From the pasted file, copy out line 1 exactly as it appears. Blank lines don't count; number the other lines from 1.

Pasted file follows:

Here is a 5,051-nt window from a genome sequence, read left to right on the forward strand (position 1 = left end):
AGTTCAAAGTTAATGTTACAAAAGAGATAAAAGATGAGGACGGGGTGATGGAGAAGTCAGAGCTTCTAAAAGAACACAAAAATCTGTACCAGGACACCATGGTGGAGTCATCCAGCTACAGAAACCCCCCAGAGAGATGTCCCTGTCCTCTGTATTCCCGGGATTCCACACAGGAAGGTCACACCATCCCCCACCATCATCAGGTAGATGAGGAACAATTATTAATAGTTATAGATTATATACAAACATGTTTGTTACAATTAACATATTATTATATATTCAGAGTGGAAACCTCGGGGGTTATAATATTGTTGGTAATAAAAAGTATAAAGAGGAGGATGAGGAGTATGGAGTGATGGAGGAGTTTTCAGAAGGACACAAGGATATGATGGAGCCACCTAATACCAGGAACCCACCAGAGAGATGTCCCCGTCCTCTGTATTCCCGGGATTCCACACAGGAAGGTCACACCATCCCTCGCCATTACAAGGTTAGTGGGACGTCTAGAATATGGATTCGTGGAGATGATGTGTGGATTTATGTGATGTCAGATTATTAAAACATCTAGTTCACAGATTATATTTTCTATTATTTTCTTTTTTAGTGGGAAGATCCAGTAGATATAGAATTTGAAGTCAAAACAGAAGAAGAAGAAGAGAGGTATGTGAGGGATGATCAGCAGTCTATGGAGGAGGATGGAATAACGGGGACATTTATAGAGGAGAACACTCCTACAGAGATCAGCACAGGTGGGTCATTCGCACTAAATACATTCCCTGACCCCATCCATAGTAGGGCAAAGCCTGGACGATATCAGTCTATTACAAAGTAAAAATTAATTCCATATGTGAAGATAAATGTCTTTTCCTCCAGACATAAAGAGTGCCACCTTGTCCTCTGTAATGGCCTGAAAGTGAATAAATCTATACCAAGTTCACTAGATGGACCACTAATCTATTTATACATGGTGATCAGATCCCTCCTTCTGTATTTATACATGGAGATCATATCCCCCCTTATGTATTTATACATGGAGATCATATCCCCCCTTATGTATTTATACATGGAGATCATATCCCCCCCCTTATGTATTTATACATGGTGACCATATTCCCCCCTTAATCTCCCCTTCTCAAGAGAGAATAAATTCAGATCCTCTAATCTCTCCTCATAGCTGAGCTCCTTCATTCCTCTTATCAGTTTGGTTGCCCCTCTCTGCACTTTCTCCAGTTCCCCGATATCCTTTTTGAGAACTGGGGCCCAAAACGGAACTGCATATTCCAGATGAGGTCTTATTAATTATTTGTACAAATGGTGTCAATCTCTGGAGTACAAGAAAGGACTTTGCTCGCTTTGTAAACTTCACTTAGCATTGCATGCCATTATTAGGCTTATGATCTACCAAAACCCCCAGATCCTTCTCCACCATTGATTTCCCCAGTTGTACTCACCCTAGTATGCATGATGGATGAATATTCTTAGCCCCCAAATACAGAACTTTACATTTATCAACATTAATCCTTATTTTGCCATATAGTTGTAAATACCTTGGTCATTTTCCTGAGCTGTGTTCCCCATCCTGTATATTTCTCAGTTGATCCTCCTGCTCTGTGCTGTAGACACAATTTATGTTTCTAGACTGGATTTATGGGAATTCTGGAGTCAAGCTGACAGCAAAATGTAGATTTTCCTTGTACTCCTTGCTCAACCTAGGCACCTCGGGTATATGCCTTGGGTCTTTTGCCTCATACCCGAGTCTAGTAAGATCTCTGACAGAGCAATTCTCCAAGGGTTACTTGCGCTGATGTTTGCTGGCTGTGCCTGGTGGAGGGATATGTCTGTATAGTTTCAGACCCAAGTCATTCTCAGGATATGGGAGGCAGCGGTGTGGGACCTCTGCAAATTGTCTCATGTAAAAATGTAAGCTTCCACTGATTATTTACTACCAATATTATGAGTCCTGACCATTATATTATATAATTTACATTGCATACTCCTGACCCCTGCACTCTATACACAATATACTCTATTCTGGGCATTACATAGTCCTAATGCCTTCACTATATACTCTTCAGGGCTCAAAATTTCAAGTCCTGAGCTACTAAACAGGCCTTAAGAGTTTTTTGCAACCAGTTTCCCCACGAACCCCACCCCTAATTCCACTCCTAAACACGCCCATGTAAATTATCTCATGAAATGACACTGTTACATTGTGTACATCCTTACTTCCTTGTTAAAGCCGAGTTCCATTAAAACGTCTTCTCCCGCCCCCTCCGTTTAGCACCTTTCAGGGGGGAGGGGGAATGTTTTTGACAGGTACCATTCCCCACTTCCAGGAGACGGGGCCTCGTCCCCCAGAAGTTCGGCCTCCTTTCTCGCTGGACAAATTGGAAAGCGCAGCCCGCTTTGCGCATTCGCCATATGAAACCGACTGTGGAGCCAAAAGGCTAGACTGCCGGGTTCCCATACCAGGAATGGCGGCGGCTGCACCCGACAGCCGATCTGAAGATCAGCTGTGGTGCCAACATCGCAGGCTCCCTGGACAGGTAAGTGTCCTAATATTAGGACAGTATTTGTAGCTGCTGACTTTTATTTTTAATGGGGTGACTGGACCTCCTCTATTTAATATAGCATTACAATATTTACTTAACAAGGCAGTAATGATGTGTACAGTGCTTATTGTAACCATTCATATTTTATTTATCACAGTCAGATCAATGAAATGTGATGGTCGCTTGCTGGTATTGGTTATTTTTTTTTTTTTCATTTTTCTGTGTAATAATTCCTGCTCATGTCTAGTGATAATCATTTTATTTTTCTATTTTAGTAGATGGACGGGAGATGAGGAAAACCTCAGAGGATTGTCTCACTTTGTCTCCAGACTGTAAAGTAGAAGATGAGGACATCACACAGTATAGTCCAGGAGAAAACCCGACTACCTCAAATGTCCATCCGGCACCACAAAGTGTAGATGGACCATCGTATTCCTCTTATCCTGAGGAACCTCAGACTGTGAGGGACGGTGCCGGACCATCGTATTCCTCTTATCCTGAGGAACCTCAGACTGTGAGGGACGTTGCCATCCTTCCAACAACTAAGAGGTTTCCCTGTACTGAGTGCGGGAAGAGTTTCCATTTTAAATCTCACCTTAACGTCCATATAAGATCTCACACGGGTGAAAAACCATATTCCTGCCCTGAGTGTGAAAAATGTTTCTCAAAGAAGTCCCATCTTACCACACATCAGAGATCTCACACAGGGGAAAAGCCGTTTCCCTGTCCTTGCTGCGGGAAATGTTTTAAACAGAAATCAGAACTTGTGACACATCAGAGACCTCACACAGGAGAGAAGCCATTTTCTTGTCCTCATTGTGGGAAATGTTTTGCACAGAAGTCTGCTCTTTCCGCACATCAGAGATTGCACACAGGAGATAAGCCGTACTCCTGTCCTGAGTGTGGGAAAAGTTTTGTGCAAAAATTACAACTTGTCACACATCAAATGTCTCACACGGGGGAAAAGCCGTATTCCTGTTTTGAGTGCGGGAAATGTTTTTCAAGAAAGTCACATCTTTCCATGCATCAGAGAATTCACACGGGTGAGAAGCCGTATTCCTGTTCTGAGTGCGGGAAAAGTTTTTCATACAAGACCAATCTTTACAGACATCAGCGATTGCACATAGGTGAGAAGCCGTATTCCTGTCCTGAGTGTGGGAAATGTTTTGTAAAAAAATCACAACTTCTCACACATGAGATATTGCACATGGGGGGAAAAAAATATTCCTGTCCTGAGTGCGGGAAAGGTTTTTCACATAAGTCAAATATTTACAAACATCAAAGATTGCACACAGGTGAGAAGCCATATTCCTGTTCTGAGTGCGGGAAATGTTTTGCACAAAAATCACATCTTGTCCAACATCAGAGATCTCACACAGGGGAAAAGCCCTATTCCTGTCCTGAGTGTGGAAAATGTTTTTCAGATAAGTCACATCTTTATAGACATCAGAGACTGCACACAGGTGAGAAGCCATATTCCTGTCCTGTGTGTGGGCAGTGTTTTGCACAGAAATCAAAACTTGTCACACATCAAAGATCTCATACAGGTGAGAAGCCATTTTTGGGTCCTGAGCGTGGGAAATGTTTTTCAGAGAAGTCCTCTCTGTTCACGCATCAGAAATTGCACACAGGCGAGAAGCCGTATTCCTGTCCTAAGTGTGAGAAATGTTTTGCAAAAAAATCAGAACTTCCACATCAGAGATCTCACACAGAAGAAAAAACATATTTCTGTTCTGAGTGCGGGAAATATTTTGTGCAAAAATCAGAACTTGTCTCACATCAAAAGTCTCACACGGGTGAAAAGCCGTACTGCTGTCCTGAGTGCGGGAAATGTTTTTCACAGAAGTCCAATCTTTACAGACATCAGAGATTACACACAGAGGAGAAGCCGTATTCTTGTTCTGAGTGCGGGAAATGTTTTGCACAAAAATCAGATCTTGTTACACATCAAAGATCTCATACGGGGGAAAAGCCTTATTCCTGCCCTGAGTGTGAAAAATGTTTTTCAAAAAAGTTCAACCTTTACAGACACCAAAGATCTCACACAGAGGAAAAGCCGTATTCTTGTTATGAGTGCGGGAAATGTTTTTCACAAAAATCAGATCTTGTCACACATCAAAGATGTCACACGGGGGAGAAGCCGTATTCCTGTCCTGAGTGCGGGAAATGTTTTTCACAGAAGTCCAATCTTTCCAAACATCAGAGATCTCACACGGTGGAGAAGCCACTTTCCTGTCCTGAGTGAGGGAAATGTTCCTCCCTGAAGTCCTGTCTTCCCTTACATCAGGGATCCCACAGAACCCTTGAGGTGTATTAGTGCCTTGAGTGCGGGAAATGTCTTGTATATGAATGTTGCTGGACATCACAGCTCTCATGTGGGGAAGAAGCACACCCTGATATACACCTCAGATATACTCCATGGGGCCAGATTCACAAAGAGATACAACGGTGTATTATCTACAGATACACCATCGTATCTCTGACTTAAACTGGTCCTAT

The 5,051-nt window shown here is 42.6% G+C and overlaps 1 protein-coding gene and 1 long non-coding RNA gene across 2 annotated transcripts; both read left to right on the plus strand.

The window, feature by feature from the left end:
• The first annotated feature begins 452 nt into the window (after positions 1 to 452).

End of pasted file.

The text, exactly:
Here is a 5,051-nt window from a genome sequence, read left to right on the forward strand (position 1 = left end):